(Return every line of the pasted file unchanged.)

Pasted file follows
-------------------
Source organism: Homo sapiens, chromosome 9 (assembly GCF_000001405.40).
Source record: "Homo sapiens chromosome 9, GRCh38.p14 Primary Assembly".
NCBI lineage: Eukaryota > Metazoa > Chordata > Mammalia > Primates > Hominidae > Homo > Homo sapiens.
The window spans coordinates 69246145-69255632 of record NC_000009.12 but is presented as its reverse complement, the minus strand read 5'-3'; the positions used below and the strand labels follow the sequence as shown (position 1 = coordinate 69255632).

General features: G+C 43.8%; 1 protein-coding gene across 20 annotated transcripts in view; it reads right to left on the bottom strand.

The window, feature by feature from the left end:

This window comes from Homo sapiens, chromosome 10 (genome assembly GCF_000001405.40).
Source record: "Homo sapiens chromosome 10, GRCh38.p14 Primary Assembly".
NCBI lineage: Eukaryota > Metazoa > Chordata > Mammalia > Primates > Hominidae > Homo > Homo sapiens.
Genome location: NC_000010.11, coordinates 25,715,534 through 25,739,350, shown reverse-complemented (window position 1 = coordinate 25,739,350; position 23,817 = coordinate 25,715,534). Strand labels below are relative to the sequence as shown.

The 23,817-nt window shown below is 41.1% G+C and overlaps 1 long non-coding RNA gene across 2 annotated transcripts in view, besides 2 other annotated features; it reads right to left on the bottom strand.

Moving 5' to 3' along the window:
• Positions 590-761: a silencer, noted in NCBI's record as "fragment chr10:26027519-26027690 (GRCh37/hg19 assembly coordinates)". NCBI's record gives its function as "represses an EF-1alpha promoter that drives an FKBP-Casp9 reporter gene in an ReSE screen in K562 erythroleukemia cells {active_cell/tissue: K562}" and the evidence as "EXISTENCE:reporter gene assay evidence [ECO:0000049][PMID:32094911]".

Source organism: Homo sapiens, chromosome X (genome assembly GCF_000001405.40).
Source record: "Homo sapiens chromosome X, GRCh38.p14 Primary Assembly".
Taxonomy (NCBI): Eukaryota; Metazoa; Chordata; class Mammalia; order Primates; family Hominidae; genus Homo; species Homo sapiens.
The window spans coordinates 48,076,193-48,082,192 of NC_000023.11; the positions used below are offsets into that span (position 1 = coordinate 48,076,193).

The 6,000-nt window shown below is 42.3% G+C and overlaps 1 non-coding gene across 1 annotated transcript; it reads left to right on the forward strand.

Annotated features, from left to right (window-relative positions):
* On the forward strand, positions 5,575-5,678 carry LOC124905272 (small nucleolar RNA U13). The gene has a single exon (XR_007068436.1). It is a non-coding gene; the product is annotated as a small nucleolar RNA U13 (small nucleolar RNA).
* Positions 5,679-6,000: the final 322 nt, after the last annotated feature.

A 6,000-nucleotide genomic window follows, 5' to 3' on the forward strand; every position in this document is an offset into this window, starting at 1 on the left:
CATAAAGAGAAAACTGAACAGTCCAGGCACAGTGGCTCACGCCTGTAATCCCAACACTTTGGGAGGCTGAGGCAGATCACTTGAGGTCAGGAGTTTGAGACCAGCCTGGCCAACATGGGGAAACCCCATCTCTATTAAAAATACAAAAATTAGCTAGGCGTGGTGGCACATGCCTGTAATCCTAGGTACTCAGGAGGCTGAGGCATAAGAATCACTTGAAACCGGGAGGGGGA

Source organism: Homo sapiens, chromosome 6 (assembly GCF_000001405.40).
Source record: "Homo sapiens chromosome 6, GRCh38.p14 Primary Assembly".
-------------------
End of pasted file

Source organism: Homo sapiens, chromosome 9 (assembly GCF_000001405.40).
Source record: "Homo sapiens chromosome 9, GRCh38.p14 Primary Assembly".
NCBI lineage: Eukaryota > Metazoa > Chordata > Mammalia > Primates > Hominidae > Homo > Homo sapiens.
The window spans coordinates 69246145-69255632 of record NC_000009.12 but is presented as its reverse complement, the minus strand read 5'-3'; the positions used below and the strand labels follow the sequence as shown (position 1 = coordinate 69255632).

General features: G+C 43.8%; 1 protein-coding gene across 20 annotated transcripts in view; it reads right to left on the bottom strand.

The window, feature by feature from the left end:

This window comes from Homo sapiens, chromosome 10 (genome assembly GCF_000001405.40).
Source record: "Homo sapiens chromosome 10, GRCh38.p14 Primary Assembly".
NCBI lineage: Eukaryota > Metazoa > Chordata > Mammalia > Primates > Hominidae > Homo > Homo sapiens.
Genome location: NC_000010.11, coordinates 25,715,534 through 25,739,350, shown reverse-complemented (window position 1 = coordinate 25,739,350; position 23,817 = coordinate 25,715,534). Strand labels below are relative to the sequence as shown.

The 23,817-nt window shown below is 41.1% G+C and overlaps 1 long non-coding RNA gene across 2 annotated transcripts in view, besides 2 other annotated features; it reads right to left on the bottom strand.

Moving 5' to 3' along the window:
• Positions 590-761: a silencer, noted in NCBI's record as "fragment chr10:26027519-26027690 (GRCh37/hg19 assembly coordinates)". NCBI's record gives its function as "represses an EF-1alpha promoter that drives an FKBP-Casp9 reporter gene in an ReSE screen in K562 erythroleukemia cells {active_cell/tissue: K562}" and the evidence as "EXISTENCE:reporter gene assay evidence [ECO:0000049][PMID:32094911]".

Source organism: Homo sapiens, chromosome X (genome assembly GCF_000001405.40).
Source record: "Homo sapiens chromosome X, GRCh38.p14 Primary Assembly".
Taxonomy (NCBI): Eukaryota; Metazoa; Chordata; class Mammalia; order Primates; family Hominidae; genus Homo; species Homo sapiens.
The window spans coordinates 48,076,193-48,082,192 of NC_000023.11; the positions used below are offsets into that span (position 1 = coordinate 48,076,193).

The 6,000-nt window shown below is 42.3% G+C and overlaps 1 non-coding gene across 1 annotated transcript; it reads left to right on the forward strand.

Annotated features, from left to right (window-relative positions):
* On the forward strand, positions 5,575-5,678 carry LOC124905272 (small nucleolar RNA U13). The gene has a single exon (XR_007068436.1). It is a non-coding gene; the product is annotated as a small nucleolar RNA U13 (small nucleolar RNA).
* Positions 5,679-6,000: the final 322 nt, after the last annotated feature.

A 6,000-nucleotide genomic window follows, 5' to 3' on the forward strand; every position in this document is an offset into this window, starting at 1 on the left:
CATAAAGAGAAAACTGAACAGTCCAGGCACAGTGGCTCACGCCTGTAATCCCAACACTTTGGGAGGCTGAGGCAGATCACTTGAGGTCAGGAGTTTGAGACCAGCCTGGCCAACATGGGGAAACCCCATCTCTATTAAAAATACAAAAATTAGCTAGGCGTGGTGGCACATGCCTGTAATCCTAGGTACTCAGGAGGCTGAGGCATAAGAATCACTTGAAACCGGGAGGGGGA

Source organism: Homo sapiens, chromosome 6 (assembly GCF_000001405.40).
Source record: "Homo sapiens chromosome 6, GRCh38.p14 Primary Assembly".